South of Issyk-Kul
Balykchy Travel Blog› entry 18 of 25 › view all entries
By now it was nearly mid-day, so we had to start making a serious effort to get home to Bishkek. However, it was also almost lunch-time, and so, about half an hour after leaving the Jeti-Oguz valley, we stopped at what I think was the little town of Kyzil-Suu to buy bread, after which we set off along the road that follows the south shore of Issyk-Kul right back to Balykchy at the western extremity. Along the way there were few towns or villages, and the climate here was clearly harsher than on the northern side, with much of the landscape already baked dry and brown by the searing heat; one can see why, in Soviet days, the south side of Issyk-Kul was far less favoured than the north by visiting Russians on holiday.
Particularly evident in the bare landscape were many Muslim cemeteries, usually within half-a-mile or so of the road; the sight of stars and sickles outlined on the skyline became a familiar one. For about 100 miles we also tracked a broken-down concrete conduit that ran between the road and the lake: once part of a Soviet-financed irrigation scheme, it has fallen into disrepair and disuse through lack of funding. Also evident along the shore was the strange and unexplained drop in the level of the lake; Irina's father pointed out cattle grazing on land that, a couple of decades ago, was completely under water. And I was intrigued by occasional concrete ramps at the side of the road, apparently provided so that if your car starts to malfunction you can manoeuvre it onto a ramp and then get underneath it, presumably to effect vital repairs with a hammer or monkey-wrench.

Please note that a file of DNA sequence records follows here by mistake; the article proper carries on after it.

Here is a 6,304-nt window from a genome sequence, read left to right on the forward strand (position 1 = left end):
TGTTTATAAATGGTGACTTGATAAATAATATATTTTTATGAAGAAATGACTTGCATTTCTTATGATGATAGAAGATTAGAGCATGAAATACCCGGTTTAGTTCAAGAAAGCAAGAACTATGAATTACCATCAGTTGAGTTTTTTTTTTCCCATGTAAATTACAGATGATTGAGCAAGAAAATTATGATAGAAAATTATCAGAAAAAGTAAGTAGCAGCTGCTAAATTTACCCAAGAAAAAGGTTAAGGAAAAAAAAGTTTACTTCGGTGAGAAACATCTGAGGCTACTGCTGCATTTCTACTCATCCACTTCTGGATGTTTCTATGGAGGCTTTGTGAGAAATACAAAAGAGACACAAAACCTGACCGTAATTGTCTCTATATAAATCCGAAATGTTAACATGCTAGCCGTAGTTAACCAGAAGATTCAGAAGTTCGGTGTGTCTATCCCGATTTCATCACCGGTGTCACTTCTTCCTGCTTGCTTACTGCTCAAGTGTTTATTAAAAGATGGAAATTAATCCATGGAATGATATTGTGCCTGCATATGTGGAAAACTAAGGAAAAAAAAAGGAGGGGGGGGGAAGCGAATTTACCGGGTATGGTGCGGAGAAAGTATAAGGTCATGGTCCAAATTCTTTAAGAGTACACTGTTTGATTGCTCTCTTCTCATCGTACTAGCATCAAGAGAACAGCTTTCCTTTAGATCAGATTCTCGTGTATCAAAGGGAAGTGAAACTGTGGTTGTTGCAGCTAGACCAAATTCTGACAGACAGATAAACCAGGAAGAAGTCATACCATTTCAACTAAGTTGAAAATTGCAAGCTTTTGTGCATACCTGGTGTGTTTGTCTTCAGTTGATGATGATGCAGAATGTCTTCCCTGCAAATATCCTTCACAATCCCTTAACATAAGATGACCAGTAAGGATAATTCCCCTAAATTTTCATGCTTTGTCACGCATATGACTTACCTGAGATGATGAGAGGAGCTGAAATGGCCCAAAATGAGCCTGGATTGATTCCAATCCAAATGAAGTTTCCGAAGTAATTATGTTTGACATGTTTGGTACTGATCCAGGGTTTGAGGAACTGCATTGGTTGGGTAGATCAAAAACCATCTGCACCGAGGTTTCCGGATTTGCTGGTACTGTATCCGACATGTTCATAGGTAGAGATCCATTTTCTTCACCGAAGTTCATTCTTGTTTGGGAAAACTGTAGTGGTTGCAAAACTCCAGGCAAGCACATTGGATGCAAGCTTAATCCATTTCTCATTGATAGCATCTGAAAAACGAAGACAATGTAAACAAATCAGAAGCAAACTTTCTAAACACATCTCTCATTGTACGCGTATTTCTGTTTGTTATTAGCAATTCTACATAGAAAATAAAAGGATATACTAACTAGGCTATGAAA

This was a very beautiful drive: on the right, the shining blue of Issyk-Kul, "the pearl of Central Asia"; on the left some scrubby fields, often full of wild flowers, against a backdrop of the baked foothills of the Terskey Ala-Too range; while behind us much higher snow-clad peaks separated us from China.
After about three hours we arrived back in Balykchy, from which, on the outward journey, we had begun to follow the north shore of Issyk-Kul. Here Irina's father pumped up the punctured tyre, which had gone very flat, and we admired the modern memorial to Piotr Semionov, a Russian military explorer who, in the mould of Nikolai Przhevalsky, was in the middle of the nineteenth century the first European to penetrate into the Tien-Shan range, of which Terskey Ala-Too forms a part.
Then we passed for a second time through the concrete edifice that guards the entrance to the Issyk-Kul region and set off on the last part of the drive back to Bishkek.